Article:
Then in the blink of an eye all hell broke loose.

The first thing I heard was something that sounded like the crack of thunder. Then I heard screams and realized that the soldiers were firing at us. For a few seconds I stood rooted in dazed disbelief and then I ran towards the nearest exit only to realize that it was already crammed with people trying to get out. The only other way out was to jump over one of the boundary walls and I ran blindly towards the nearest one. Frenzied, panicked People ran helter skelter, desperately trying to find an exit out of that closed space. The air was filled with the cacophony of rifle shots, screams and of bullet hitting flesh and walls. Somehow I expected the soldiers to stop firing once the crowd had dispersed, but they fired nonstop and methodically, aiming at the spots densest with people. Even as I ran, I could see people jerk and fall, limp as rag dolls as the bullets hit them. Through the corner of my eyes, I saw some women fall into the well that was near the speaker’s podium. I was not sure if they got pushed in due to the stampede or if they jumped in to escape the bullets.
I reached the boundary wall and tried to make my way up. People were clambering over each other to climb over it. A man next to me was trying to push his wife up but she kept sliding back. I felt bullets ricochet next to me in the wall as I desperately scrambled to find a foothold in the bricks. Finally I managed to climb over and without a second thought, jumped to the other side.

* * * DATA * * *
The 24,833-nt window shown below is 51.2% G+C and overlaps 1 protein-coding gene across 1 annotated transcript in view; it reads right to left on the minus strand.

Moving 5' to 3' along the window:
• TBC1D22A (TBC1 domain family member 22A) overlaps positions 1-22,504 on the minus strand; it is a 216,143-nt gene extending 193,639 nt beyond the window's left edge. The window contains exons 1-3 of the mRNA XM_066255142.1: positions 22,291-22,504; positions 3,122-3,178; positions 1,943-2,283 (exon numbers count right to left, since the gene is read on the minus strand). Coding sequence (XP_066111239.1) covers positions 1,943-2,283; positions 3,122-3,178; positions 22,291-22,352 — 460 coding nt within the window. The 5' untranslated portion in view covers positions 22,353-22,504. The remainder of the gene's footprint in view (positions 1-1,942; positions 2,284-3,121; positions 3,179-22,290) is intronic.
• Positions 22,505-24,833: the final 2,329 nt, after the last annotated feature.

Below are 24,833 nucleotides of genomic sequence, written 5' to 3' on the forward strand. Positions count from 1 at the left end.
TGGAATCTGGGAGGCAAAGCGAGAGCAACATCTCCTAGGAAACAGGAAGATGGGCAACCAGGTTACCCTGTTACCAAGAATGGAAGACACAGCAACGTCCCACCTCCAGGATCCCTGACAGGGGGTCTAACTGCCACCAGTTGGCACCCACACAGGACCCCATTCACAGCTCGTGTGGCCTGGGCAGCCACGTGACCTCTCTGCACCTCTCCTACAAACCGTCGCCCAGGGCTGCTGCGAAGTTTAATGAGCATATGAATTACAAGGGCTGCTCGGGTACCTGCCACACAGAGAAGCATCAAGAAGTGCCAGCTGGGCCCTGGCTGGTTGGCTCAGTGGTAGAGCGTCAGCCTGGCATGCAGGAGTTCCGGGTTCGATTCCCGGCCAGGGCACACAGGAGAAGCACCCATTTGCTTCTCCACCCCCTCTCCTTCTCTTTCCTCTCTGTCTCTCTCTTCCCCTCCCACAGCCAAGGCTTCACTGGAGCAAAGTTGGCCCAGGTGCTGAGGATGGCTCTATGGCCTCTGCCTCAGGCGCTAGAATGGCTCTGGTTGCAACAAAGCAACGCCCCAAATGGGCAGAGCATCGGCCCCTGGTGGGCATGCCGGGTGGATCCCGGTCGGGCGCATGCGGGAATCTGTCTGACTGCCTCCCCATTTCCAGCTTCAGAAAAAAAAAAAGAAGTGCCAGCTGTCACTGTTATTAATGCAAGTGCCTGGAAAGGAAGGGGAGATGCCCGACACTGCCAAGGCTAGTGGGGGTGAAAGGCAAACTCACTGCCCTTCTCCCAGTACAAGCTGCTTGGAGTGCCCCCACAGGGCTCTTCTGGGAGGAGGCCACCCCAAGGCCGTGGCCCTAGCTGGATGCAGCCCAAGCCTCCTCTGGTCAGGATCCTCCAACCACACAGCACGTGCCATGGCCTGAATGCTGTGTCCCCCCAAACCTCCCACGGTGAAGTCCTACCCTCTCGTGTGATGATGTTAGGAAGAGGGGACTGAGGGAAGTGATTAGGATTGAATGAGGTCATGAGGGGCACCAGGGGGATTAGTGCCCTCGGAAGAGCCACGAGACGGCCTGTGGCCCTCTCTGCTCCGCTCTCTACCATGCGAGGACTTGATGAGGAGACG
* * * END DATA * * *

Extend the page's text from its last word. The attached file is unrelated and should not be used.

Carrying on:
I ran mindlessly, stopping only when I was out of breath. Panting, I looked down at my feet and realized I had lost my shoes somewhere and my hands and feet were bleeding and raw. My eyes widened in shock as I saw the blood splattered on my clothes. It was a few moments before I realized that it was not my own.
 I started running again, dashing through the now deserted lanes, staying in the shadow of the houses and stopping only once I had reached the safety of my rooms.

By nightfall the city resembled a ghost town. A curfew was imposed with shoot at sight orders. None of us would have dared to venture out anyways. Because of the curfew, the injured couldn’t reach the hospital and the relatives of the dead couldn’t come to claim the bodies. For days, the air reeked with the stench of human flesh and vultures circled overhead.

Behind closed doors all of Amritsar mourned silently, while the Gods in their Golden Temple remained a mute spectator to the horror that would later be known as ‘The Massacre of Jallianwallah Bagh’.

This is a true story. My grandfather was at Jallianwallah bagh that day, and he actually lived to tell the tale. He was 19, a student in Amritsar and fired up by patriotism just like any other youth of that time.
He recounted the incident to us many times and I have tried my best to reproduce it here as he told it.
I had always wanted to visit Jallianwallah Bagh with him but couldn’t do so before he passed away. He took my mother and her sisters there though, and showed them where he stood and the wall he jumped over to escape.
The fact that he changed his position a few minutes before General Dyer and his troops entered the complex and opened fire was instrumental in saving his life. For had he stood where he was, he would have been among the first to be killed.